“Ohio doesn’t want Delaware or Maryland to define who is married under Ohio law,” she said. “To allow that to happen would allow one state to set the marriage policy for all others.”
Black said constitutional rights trump Ohio’s gay marriage ban, questioning whether it was passed for a legitimate state interest “other than simply maintaining a ‘traditional’ definition of marriage.”
He quoted then-Gov. Robert Taft, who said in 2004 that the law was intended “to reaffirm existing Ohio law with respect to our most basic, rooted, and time-honored institution: marriage between a man and a woman.”
Black wrote that “the fact that a form of discrimination has been ‘traditional’ is a reason to be more skeptical of its rationality.”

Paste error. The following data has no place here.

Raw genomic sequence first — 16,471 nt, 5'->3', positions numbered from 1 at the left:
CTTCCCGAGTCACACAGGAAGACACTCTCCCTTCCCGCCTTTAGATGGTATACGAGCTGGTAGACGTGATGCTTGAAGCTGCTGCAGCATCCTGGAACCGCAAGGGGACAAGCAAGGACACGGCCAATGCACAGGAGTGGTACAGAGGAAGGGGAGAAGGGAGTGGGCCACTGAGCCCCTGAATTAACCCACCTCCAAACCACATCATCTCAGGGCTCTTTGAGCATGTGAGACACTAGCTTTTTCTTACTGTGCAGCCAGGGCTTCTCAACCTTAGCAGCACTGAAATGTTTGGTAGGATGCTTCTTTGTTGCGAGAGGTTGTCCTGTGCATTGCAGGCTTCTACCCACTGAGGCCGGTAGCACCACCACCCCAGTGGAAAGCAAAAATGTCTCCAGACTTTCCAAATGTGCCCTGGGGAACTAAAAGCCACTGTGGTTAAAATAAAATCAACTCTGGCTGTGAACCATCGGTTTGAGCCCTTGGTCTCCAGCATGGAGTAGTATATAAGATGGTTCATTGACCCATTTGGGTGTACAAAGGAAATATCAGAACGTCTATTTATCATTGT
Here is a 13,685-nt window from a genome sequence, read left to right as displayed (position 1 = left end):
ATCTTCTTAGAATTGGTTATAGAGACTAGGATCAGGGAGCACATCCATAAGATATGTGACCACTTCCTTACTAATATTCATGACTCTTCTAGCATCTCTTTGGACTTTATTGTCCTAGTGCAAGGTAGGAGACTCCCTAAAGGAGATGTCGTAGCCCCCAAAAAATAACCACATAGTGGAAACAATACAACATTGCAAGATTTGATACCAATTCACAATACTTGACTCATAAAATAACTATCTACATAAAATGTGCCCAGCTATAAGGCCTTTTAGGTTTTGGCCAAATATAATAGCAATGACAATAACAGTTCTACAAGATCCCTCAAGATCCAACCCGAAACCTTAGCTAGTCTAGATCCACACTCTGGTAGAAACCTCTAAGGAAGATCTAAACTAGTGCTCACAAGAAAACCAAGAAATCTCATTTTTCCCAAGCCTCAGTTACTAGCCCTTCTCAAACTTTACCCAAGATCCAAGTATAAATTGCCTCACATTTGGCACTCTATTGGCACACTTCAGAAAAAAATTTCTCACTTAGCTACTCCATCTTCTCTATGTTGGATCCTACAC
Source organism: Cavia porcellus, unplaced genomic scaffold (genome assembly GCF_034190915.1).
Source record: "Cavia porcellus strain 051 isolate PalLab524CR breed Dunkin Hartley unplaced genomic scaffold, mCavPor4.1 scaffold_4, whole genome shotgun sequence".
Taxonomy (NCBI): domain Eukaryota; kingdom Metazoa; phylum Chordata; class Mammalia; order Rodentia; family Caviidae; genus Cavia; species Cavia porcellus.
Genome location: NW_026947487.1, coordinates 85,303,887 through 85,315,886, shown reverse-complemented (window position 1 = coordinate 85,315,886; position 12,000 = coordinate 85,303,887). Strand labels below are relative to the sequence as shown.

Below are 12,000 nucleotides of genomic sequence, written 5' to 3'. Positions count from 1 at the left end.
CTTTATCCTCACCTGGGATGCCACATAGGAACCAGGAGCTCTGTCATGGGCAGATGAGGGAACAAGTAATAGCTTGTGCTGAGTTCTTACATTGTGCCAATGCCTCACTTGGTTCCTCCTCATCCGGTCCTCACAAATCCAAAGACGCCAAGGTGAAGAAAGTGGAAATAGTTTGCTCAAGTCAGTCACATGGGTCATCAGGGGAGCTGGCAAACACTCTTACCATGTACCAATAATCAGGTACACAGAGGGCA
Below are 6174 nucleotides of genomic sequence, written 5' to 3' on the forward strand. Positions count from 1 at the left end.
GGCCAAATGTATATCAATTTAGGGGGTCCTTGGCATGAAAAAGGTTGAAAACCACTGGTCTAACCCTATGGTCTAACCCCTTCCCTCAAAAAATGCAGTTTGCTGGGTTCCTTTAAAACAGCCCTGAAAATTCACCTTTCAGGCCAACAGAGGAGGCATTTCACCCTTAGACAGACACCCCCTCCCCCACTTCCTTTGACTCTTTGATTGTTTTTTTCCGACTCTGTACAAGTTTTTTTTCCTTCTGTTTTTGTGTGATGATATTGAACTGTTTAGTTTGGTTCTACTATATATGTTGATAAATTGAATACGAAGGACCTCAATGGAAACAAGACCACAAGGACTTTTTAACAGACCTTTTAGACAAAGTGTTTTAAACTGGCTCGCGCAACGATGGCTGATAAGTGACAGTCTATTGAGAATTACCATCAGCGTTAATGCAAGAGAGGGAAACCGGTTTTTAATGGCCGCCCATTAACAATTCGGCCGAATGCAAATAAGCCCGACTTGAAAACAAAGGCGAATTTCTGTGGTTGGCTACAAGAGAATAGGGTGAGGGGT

“No hypothetical justification can overcome the clear primary purpose and practical effect of the marriage bans … to disparage and demean the dignity of same-sex couples in the eyes of the state and the wider community,” Black wrote.
Eighteen states and the District of Columbia allow same-sex weddings, up from six before the Supreme Court’s decision in June.
Also Monday, a federal judge in Utah allowed gay weddings to continue there, rejecting a request to put them on hold as the state appeals a decision that sent couples flocking to county clerks for marriage licenses.
Judge Robert Shelby overturned Utah’s ban on same-sex marriage on Friday, ruling the voter-approved measure is a violation of gay couples’ constitutional rights.
New Mexico’s highest court also legalized gay marriage Thursday.